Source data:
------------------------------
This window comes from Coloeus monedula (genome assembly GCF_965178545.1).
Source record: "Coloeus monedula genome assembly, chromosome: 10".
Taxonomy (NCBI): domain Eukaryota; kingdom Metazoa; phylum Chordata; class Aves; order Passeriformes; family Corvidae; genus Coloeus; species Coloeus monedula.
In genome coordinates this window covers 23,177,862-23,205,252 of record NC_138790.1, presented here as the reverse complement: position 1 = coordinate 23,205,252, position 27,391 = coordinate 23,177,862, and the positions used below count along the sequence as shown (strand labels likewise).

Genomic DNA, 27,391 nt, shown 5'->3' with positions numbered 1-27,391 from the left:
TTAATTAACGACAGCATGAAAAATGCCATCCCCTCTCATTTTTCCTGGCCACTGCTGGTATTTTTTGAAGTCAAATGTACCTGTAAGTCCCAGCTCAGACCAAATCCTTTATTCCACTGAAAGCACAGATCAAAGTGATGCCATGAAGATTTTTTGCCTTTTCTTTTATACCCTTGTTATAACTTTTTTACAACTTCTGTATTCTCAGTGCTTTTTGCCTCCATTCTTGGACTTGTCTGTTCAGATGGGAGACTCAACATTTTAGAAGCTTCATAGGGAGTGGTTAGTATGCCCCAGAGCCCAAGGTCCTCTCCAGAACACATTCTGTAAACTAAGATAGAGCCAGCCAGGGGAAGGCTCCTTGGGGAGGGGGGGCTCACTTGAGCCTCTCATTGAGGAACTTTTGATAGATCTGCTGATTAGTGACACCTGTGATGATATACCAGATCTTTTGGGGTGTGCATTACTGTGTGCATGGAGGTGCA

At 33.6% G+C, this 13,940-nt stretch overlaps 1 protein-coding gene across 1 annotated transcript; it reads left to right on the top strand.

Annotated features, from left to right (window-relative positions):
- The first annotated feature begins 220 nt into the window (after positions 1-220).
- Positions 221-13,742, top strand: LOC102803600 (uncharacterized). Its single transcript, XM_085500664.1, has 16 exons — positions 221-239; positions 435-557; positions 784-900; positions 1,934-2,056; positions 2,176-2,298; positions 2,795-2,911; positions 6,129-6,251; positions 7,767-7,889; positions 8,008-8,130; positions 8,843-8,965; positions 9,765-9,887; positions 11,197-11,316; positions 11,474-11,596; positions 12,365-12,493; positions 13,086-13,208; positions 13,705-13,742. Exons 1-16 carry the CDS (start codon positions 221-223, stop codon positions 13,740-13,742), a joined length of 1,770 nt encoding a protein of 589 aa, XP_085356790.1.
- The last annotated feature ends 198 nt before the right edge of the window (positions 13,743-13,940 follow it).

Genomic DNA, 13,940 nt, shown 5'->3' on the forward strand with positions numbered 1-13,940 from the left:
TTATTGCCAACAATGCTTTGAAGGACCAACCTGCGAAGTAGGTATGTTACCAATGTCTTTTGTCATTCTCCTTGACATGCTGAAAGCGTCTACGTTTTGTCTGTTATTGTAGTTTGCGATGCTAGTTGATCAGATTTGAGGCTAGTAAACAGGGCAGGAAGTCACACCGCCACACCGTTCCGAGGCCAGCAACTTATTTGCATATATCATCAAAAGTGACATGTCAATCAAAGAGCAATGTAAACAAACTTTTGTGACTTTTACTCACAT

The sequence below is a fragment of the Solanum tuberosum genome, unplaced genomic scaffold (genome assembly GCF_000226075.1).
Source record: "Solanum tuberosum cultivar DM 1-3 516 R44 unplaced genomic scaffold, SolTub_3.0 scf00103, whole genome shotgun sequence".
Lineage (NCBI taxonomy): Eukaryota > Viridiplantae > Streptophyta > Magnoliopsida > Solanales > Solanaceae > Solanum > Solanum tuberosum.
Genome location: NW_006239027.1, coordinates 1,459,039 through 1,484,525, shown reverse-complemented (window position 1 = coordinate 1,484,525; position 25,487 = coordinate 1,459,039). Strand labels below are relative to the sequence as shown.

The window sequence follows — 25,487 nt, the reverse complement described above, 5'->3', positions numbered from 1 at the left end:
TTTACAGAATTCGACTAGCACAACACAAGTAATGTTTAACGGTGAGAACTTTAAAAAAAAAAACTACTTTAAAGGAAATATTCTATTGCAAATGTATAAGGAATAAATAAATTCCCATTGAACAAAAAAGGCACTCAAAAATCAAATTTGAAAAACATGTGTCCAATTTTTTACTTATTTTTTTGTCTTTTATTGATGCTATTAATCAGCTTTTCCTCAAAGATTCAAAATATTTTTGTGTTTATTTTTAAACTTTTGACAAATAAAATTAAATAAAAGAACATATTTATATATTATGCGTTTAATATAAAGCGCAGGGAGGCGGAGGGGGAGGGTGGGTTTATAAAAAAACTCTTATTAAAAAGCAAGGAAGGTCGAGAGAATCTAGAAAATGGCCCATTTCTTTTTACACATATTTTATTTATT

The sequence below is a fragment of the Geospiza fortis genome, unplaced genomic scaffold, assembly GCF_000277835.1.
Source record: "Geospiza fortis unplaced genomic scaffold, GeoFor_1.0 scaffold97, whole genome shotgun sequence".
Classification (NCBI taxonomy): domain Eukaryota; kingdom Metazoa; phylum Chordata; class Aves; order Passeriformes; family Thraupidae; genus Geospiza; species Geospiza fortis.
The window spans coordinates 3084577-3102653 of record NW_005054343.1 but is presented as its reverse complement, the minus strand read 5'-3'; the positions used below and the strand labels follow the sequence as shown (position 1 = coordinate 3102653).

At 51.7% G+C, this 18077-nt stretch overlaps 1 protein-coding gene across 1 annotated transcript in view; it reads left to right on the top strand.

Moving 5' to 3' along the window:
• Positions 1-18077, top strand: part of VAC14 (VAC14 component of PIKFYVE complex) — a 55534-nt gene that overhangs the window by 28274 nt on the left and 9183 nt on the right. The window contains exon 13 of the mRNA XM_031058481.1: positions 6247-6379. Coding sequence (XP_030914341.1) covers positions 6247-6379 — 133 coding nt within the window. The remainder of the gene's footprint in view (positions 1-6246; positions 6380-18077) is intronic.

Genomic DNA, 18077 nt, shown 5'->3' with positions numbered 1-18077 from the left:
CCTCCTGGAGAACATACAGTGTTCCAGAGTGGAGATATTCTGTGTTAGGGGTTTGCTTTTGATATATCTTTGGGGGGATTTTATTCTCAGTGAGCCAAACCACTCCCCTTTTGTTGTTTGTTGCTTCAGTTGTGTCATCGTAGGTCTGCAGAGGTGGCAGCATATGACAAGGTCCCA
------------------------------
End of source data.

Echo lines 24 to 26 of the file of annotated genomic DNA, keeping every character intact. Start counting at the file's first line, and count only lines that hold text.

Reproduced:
At 51.7% G+C, this 18077-nt stretch overlaps 1 protein-coding gene across 1 annotated transcript in view; it reads left to right on the top strand.

Moving 5' to 3' along the window:
• Positions 1-18077, top strand: part of VAC14 (VAC14 component of PIKFYVE complex) — a 55534-nt gene that overhangs the window by 28274 nt on the left and 9183 nt on the right. The window contains exon 13 of the mRNA XM_031058481.1: positions 6247-6379. Coding sequence (XP_030914341.1) covers positions 6247-6379 — 133 coding nt within the window. The remainder of the gene's footprint in view (positions 1-6246; positions 6380-18077) is intronic.